Toco Hills residents fear increased traffic

Residents of the Toco Hills neighborhood are upset about the Georgia Department of Transportation’s plans to change to an intersection on LaVista Road to ease vehicle traffic through an area that is home to five synagogues and two day schools and is used by a steady flow of pedestrians.

GDOT wants to create left-turn lanes at Biltmore Drive for eastbound and westbound traffic. The project also calls for the construction of a right-turn lane going eastbound on LaVista, a flashing yellow beacon on the west side, and a grass buffer between the road and the sidewalk.

State Transportation Board member Stacey Key supports the project.

State Transportation Board member Stacey Key supports the project.

“We are changing the travel lanes from 12-foot to 11-foot (wide). It’s safer. The sidewalk will now be 7-foot,” said Mehdi Bashirian, a design engineer for GDOT, which held a public information open house Tuesday, Oct. 27, at Congregation Beth Jacob. “There’s a huge concentration of people moving around here.”

Tuesday’s community input session served as a makeup for the first open house, which, in a display of ignorance about or indifference to neighborhood sensibilities, was scheduled for Sept. 23 during Yom Kippur.

“Our voices seem to have little or no impact,” said Stephen Filreis, who has lived in the area since 1973. “The impact on the neighborhood feels like the last thing on the minds of the DOT.”

Filreis said other intersections are much more problematic in terms of traffic backups than Biltmore Drive, and a more comprehensive look at the area is required. “There are so many other projects I can think of which would be a much better use of taxpayer money. For the life of me, I can’t imagine why this project has even gotten past the initial suggestions.”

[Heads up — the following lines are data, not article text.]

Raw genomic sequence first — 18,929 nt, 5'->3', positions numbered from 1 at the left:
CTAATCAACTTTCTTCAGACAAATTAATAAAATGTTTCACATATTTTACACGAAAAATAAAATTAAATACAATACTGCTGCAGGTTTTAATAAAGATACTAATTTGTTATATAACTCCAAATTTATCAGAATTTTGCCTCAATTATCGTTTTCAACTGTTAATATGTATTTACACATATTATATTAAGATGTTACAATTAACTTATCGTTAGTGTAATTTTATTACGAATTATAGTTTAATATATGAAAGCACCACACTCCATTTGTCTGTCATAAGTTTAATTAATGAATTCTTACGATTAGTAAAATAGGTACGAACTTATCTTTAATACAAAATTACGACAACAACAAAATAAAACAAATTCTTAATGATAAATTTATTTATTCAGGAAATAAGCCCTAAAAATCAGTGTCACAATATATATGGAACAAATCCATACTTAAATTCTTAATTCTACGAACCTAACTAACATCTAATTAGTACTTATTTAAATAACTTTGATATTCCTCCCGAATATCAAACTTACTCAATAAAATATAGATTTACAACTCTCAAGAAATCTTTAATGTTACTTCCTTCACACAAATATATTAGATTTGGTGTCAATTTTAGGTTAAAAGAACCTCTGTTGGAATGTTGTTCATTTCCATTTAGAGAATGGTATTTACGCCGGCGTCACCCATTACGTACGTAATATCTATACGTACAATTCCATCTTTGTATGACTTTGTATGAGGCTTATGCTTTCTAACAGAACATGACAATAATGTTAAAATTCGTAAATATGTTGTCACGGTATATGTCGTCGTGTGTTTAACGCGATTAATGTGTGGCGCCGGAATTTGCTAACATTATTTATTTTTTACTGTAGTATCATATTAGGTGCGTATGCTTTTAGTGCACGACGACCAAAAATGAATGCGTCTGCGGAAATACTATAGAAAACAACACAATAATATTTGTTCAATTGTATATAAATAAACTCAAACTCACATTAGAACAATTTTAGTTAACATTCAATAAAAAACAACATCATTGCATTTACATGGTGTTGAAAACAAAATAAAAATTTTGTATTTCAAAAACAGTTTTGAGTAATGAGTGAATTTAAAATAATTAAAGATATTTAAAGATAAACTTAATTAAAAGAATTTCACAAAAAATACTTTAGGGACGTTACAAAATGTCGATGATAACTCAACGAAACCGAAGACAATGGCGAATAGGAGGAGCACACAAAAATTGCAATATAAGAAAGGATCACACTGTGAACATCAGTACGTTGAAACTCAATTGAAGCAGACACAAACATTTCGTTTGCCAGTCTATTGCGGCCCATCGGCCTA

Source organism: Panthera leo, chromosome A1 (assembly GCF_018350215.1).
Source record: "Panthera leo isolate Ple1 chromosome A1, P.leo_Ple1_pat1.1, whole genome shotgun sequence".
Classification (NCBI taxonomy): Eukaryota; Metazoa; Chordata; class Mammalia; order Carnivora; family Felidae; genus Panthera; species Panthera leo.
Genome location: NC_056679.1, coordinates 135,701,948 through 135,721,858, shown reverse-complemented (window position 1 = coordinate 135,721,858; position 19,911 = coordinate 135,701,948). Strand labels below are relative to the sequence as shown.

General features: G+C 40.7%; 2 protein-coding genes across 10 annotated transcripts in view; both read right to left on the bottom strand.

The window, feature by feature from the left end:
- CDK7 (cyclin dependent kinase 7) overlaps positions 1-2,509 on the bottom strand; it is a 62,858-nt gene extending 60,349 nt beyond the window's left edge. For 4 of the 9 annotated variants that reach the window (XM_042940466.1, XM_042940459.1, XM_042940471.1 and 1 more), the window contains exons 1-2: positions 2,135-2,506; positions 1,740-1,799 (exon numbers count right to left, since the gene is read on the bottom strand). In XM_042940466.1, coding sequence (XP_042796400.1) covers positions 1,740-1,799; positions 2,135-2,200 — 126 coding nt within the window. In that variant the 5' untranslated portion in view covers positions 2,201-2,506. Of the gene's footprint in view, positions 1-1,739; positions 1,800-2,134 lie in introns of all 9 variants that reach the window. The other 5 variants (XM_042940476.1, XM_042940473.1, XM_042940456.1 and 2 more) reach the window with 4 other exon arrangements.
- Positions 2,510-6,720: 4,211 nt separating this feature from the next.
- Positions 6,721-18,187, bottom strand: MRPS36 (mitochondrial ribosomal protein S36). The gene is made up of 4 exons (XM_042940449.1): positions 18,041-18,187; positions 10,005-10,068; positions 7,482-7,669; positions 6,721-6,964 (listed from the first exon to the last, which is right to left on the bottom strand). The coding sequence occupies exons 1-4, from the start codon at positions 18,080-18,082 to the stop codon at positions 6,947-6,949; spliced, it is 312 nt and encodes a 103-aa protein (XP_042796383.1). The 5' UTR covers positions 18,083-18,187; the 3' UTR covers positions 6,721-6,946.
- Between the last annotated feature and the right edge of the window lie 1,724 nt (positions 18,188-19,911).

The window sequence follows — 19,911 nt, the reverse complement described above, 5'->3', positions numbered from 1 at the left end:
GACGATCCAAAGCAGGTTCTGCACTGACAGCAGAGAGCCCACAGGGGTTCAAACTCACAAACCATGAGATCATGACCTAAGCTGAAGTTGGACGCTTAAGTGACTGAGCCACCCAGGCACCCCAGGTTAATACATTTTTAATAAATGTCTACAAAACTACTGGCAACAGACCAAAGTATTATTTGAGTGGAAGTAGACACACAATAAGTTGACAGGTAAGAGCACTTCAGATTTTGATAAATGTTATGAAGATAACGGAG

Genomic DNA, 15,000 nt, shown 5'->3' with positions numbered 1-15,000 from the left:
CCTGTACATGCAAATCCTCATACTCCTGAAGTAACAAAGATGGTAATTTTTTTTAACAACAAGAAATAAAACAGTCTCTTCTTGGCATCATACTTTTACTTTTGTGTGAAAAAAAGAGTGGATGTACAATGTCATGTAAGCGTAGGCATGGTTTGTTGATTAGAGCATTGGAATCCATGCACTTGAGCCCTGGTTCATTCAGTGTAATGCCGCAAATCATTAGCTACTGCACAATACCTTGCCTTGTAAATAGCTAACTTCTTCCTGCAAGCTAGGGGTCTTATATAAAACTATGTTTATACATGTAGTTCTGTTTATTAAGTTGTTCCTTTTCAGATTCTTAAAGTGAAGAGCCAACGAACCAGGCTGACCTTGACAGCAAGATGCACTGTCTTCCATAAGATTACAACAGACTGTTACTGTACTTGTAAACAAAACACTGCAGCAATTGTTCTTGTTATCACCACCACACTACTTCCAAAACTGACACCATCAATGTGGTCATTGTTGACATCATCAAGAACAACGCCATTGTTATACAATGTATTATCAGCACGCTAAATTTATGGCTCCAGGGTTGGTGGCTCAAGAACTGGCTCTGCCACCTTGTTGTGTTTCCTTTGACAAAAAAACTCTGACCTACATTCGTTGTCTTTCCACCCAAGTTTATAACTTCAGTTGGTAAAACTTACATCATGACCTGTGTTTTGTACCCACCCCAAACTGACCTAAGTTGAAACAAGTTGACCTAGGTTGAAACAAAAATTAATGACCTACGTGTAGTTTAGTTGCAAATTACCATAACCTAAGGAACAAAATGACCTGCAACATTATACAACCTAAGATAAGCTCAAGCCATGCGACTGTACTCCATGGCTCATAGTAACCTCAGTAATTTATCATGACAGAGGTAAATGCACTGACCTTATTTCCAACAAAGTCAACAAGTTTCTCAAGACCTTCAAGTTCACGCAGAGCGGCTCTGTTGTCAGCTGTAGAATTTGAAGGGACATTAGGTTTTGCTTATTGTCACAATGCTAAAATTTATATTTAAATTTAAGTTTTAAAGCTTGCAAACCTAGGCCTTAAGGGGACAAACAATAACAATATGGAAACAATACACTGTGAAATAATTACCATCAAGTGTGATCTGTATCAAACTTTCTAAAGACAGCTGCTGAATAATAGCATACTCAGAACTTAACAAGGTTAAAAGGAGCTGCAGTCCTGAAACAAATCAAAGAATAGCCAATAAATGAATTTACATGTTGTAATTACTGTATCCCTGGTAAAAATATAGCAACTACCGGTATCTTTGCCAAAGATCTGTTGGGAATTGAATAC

Sydney Rubin-Lewis of Torah Day School doesn’t see the point of the changes either. “This is a Band-Aid instead of addressing the problem. All you’re doing is asking for more trouble and more accidents here … and saying, ‘How do we accommodate the drivers?’ ”

What is needed, she said, is an exit off Interstate 85 straight to Clifton Road “so all those students, doctors and employees of Emory, the CDC and the hospitals don’t have to come through our neighborhood. It would be safer for the children and safer for the residents.”

Listening to Rubin-Lewis was Stacey Key, who represents the 5th Congressional District on the state Transportation Board and is a strong supporter of the LaVista/Biltmore project. “Getting an exit off I-85 is a huge initiative,” Key told her. “It takes time; it takes money to make that happen. You’d have to cut through neighborhoods and houses, destroy some areas.”

County Commissioner Jeff Rader discusses the LaVista-Biltmore project with Jewish neighbors at the open house Oct. 27.

County Commissioner Jeff Rader discusses the LaVista-Biltmore project with Jewish neighbors at the open house Oct. 27.

GDOT did not respond to requests from the AJT for accident statistics in the area, but DeKalb County Commissioner Jeff Rader said residents have voiced their concerns to him. “People were complaining about the danger to pedestrians, and then drivers were complaining because they were stopped behind other drivers trying to turn. Some drivers were behaving badly.”
Annalysce Baker-Wilson, a GDOT spokeswoman, said the $1.8 million project could start construction in the summer of 2017 and should take eight to 12 months.

You can submit comments and suggestions about the project until Tuesday, Nov. 10, by emailing ProjectComments@dot.ga.gov.

Photos by Kevin Madigan